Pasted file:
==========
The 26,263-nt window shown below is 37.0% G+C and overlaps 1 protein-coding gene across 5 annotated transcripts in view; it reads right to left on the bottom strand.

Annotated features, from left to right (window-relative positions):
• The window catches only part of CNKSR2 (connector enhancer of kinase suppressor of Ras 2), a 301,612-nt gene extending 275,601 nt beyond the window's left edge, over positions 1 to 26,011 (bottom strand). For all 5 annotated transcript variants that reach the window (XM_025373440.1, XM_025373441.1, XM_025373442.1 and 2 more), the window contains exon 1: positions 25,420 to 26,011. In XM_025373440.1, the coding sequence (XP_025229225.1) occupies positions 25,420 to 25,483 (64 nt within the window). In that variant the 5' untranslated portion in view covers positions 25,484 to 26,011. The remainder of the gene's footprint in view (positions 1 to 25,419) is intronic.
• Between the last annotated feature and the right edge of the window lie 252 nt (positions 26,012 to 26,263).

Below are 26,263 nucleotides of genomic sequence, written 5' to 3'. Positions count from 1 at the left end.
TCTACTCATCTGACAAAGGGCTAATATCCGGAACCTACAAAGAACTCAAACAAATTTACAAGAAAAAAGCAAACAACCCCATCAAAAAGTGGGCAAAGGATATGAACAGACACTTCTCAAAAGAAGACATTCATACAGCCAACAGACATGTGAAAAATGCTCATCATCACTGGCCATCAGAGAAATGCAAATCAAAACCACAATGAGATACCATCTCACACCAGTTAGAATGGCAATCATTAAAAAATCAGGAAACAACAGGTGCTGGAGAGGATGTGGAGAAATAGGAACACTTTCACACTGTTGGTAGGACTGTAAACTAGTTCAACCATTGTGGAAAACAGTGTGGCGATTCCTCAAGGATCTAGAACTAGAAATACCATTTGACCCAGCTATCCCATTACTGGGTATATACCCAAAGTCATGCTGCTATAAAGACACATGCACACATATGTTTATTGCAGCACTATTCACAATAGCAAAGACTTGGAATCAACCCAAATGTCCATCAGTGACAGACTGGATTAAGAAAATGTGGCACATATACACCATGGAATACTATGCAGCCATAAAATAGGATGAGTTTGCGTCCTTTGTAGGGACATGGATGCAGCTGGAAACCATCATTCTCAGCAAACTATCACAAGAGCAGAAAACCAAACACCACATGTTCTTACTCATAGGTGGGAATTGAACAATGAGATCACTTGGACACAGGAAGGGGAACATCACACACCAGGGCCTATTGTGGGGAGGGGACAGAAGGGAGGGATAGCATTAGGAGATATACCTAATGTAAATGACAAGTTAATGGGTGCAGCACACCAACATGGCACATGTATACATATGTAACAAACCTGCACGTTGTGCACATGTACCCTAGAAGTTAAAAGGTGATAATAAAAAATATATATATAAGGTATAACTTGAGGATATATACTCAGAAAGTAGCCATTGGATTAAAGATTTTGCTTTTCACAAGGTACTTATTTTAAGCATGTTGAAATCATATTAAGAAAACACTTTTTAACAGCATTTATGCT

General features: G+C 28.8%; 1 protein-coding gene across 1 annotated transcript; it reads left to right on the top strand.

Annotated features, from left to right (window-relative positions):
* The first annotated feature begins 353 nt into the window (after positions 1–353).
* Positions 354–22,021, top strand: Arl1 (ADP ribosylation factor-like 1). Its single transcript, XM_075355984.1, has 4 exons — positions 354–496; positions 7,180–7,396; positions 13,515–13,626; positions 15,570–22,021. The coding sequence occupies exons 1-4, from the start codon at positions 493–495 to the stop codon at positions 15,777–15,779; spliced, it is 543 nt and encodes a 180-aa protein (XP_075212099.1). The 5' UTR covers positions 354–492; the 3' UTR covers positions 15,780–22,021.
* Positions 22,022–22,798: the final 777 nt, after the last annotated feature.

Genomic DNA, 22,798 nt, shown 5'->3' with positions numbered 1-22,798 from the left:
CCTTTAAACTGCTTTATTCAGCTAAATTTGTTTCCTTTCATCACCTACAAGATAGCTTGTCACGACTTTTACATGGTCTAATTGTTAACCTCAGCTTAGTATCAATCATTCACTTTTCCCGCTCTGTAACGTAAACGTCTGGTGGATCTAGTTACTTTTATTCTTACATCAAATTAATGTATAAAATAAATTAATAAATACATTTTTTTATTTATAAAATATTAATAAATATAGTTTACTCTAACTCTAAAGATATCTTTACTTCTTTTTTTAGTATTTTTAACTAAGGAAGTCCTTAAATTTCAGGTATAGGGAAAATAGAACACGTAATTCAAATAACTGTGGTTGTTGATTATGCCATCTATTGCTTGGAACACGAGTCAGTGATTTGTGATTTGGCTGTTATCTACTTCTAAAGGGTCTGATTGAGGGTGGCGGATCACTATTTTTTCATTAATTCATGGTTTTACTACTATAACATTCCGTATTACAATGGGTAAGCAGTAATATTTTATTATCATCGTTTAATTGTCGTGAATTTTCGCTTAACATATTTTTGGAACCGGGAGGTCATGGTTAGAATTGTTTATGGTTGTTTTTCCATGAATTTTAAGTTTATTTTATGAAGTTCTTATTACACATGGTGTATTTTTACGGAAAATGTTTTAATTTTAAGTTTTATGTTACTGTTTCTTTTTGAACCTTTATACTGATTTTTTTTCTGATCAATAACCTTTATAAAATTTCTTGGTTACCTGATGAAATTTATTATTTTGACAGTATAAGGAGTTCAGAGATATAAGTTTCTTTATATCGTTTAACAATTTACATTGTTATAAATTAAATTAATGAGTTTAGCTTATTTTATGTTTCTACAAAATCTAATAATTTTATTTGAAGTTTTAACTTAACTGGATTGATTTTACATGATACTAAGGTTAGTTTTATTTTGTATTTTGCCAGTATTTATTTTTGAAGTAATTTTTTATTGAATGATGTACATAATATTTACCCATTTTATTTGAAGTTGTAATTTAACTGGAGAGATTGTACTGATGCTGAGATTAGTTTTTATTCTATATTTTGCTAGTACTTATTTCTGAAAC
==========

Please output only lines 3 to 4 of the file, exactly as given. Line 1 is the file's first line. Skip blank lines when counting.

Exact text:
• The window catches only part of CNKSR2 (connector enhancer of kinase suppressor of Ras 2), a 301,612-nt gene extending 275,601 nt beyond the window's left edge, over positions 1 to 26,011 (bottom strand). For all 5 annotated transcript variants that reach the window (XM_025373440.1, XM_025373441.1, XM_025373442.1 and 2 more), the window contains exon 1: positions 25,420 to 26,011. In XM_025373440.1, the coding sequence (XP_025229225.1) occupies positions 25,420 to 25,483 (64 nt within the window). In that variant the 5' untranslated portion in view covers positions 25,484 to 26,011. The remainder of the gene's footprint in view (positions 1 to 25,419) is intronic.
• Between the last annotated feature and the right edge of the window lie 252 nt (positions 26,012 to 26,263).